Alabama student finds home in the comfort of her mind

Jameia, the interviewee, is at the center of a forest environment. Light shines through the leaves and she has a serene look on her face.

Destiny Alexander, NextGenRadio

By Marissa Lacey

This story was originally produced as part of NPR’s Next Generation Radio project as part of their collaboration with the Gulf States Newsroom.

Jameia Boone is from Byram, Mississippi, and, except for her college years, has spent her whole life there. Home for Boone used to be her family and her house in Mississippi. She loved her state, too, which extended to the deep potholes she would hit when crossing the state line. But, after growing up with a life of structure, her idea of home changed. Boone now says that home can be wherever or whatever you want it to be, and that’s because her home is in her mind.

Growing up in a single-parent household, Boone was incredibly close to her mom. The two of them spent a lot of time together, both physically and mentally.

Boone’s mother, who’s also a therapist, would sit her down once a week to talk and check in on her mental health. It was a lot, but Boone learned about herself in the process, and that’s how she got the idea of a “mind space” as home. Her mom’s talks helped her organize her thoughts.

“I learned to develop a variety of coping mechanisms and different internal cues. Things that I could do to create a space for myself,” she explained.

When she moved to Troy, Alabama, for college, Boone realized that her sense of peace is entirely up to her. Boone would find her mind space in creative bursts when she would go on walks, do something crafty, or even dance. She maintains that she’s “always just doing something pretty artistic” and “can’t sit still for too long.”

Boone, who is currently a senior, became more involved with clubs and organizations, school work and events, and even volunteer work; however, her mind space became a way of relaxing after a stressful day and something of her own. Time was precious and something she was lacking, so her home in her mind became a way of keeping her peace.

A woman looks across a pond surrounded by trees.
Jameia Boone looks over Mullis Pond on April 25, 2023. She often narrates films and storylines she creates while in her mind space. (Marissa Lacey/NextGenRadio)

Boone’s mind space gives her a sense of freedom and peace. It’s a massive place where she can create and provides an extension of what she loves. When asked to describe it, she shared:

“There’s an ottoman. I’m sitting on said ottoman. There’s a giant floor lamp, the vintage style that curves and arches. I’d be sitting there most of the time in the middle of the room.”

The only light is provided by the vintage lamp. Her mind space also features art and ballet studios, and she says she’s joined by someone else:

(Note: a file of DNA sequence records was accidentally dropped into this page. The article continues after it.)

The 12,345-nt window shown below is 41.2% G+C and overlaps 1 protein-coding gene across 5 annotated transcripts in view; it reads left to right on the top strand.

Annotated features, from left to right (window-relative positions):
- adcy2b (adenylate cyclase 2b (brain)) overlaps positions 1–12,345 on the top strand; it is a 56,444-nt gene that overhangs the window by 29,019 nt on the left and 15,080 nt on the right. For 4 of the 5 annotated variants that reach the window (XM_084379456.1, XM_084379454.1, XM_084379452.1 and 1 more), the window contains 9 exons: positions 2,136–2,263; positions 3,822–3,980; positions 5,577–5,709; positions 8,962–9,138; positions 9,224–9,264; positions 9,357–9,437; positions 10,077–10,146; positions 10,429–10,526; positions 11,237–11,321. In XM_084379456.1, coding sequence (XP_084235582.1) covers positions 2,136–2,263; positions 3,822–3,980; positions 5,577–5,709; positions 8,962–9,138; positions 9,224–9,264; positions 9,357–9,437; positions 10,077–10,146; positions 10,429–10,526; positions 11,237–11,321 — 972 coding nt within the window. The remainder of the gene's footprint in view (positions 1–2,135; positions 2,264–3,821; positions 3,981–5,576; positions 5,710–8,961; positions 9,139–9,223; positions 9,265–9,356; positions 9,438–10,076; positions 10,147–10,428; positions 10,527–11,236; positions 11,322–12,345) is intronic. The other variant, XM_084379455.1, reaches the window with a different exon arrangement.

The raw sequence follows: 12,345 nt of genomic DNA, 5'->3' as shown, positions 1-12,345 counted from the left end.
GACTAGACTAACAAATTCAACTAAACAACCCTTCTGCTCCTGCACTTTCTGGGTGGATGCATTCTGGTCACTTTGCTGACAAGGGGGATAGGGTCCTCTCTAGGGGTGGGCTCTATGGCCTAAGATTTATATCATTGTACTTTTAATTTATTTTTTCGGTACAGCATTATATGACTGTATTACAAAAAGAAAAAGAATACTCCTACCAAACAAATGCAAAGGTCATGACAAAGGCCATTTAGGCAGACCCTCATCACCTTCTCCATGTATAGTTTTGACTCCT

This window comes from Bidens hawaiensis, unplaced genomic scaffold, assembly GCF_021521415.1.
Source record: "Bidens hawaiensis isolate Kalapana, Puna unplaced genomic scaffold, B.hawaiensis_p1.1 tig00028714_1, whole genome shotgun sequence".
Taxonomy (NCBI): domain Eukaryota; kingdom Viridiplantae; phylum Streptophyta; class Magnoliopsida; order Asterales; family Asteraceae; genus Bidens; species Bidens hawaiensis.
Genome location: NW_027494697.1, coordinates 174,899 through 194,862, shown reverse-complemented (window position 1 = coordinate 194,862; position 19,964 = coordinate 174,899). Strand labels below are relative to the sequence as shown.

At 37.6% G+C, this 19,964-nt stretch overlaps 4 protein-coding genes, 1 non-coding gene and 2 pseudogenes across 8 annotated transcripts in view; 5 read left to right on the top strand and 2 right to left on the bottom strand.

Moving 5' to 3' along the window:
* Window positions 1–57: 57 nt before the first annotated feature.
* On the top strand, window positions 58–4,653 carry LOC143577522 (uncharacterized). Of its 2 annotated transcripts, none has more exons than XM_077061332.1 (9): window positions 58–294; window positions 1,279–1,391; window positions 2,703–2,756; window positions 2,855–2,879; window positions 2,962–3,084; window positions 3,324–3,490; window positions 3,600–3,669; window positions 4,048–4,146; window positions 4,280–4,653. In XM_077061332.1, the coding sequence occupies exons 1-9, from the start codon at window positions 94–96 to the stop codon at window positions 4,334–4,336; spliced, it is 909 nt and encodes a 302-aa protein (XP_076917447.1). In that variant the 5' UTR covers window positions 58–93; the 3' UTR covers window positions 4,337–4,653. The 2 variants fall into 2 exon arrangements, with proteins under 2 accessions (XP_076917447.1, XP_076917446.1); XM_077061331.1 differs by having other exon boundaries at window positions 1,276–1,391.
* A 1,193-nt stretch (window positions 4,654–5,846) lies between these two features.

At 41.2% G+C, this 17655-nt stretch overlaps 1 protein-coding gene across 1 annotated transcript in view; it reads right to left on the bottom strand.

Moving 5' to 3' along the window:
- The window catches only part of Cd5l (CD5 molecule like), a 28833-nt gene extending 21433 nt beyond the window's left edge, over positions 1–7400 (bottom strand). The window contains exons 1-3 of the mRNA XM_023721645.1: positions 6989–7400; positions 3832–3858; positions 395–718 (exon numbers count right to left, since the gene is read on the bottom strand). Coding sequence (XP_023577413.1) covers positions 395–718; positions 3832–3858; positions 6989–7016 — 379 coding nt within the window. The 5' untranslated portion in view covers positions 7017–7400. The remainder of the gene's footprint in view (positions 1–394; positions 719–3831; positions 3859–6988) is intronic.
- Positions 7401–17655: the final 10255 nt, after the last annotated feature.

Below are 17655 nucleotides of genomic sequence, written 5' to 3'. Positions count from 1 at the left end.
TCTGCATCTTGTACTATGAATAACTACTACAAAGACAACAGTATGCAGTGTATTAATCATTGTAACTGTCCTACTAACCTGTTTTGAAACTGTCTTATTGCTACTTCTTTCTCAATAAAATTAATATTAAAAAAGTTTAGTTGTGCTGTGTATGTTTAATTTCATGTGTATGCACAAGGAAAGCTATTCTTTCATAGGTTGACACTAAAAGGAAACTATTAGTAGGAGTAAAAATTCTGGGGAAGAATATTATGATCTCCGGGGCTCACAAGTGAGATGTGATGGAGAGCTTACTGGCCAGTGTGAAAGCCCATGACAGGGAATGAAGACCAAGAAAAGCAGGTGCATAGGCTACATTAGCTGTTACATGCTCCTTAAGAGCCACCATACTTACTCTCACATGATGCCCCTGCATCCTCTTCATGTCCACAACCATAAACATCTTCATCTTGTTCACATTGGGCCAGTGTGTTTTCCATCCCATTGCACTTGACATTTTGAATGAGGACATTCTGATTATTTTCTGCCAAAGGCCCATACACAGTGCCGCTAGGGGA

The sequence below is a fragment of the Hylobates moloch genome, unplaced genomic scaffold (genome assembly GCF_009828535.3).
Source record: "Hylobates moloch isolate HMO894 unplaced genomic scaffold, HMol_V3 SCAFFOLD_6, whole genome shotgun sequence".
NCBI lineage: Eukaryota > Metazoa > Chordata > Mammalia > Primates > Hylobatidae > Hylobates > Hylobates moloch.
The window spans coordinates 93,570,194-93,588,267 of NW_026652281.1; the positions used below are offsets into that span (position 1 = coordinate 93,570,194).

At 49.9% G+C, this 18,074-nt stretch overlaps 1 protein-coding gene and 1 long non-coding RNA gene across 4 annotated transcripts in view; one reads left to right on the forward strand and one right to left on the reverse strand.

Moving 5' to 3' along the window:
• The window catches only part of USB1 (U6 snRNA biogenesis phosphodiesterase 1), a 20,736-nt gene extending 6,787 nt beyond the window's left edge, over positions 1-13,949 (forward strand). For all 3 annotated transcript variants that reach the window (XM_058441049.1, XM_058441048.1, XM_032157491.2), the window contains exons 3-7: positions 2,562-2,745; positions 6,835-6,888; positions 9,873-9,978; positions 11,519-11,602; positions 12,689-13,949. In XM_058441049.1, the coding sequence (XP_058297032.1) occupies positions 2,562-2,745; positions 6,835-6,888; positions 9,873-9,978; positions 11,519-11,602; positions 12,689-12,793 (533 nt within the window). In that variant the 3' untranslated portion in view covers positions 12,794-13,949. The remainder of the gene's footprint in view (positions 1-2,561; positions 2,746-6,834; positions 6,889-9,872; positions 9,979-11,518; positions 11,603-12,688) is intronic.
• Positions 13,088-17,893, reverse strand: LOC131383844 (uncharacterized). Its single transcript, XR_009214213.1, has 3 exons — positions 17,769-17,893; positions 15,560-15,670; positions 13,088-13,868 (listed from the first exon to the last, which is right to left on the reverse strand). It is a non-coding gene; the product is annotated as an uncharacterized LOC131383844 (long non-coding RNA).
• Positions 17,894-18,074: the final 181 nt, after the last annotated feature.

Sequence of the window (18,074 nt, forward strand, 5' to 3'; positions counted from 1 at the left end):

“There would be a nice lady who looks just like me, because she is me, because it’s my mind. She knows where everything is. She’s the only one who knows where everything is. She can give you all the directions.”

Boone said she also sometimes sees her mom in her mind space, who she describes as nagging in a corner somewhere. Her mom says that’s her conscience.

For Boone, her mind space can make home anything she wants, including memories from the past or what she’s looking forward to in the future. She stresses that while physical places are not permanent, your mind will always be with you.

“Home to me is a place that you can always return to. That place doesn’t necessarily have to have a physical location or coordinates, perhaps. I feel like it’s a state of mind in a lot of ways,” she said. “I see myself keeping my mind space as long as I have my mind.”

A woman in midair holding a ballet pose in the middle of a busy street.
Jameia Boone leaps in the street of Dallas, Texas. Dance is one of her creative outlets. (Photo courtesy of Rhilee Photog)


She owed $7K due to a water leak. Her utility saw the signs but didn’t tell her

Birmingham Water Works flagged Claire Ahalt’s account for unusually high water use, but she did not find out until asking a utility worker weeks later.

City OK’s $5 million to help keep Birmingham-Southern College open

BSC President Daniel Coleman said in a statement that next he’ll ask Jefferson County to meet the city’s commitment, focus on private donors and reengage with state leaders to work on getting more funding.

A year after the Moody landfill fire: “We need just as much help now”

Around Thanksgiving a year ago a landfill near Moody caught fire blanketing the surrounding area with smoke. The fire burned for months before the Environmental Protection Agency covered the landfill with dirt to extinguish the flames, but there have been flare ups since. To understand what things are like now, we heard from one nearby resident.

Why trees are an environmental and health Swiss army knife

Cool Green Trees plants trees in under-resourced communities in the Birmingham area to help mitigate climate change and advance environmental justice initiatives.

A pro jiu-jitsu league is bringing grapplers from across the globe to a small city in Alabama

For acclaimed grappler Brandon Mccaghren, Decatur, Alabama, was the perfect place to grow the Professional Grappling Federation from idea to reality.

The flu is soaring in the South and rising elsewhere

The Centers for Disease Control and Prevention posted new flu data on Friday, showing very high activity last week in Louisiana, and high activity in Alabama, Florida, Georgia, Mississippi, New Mexico and South Carolina.

More Front Page Coverage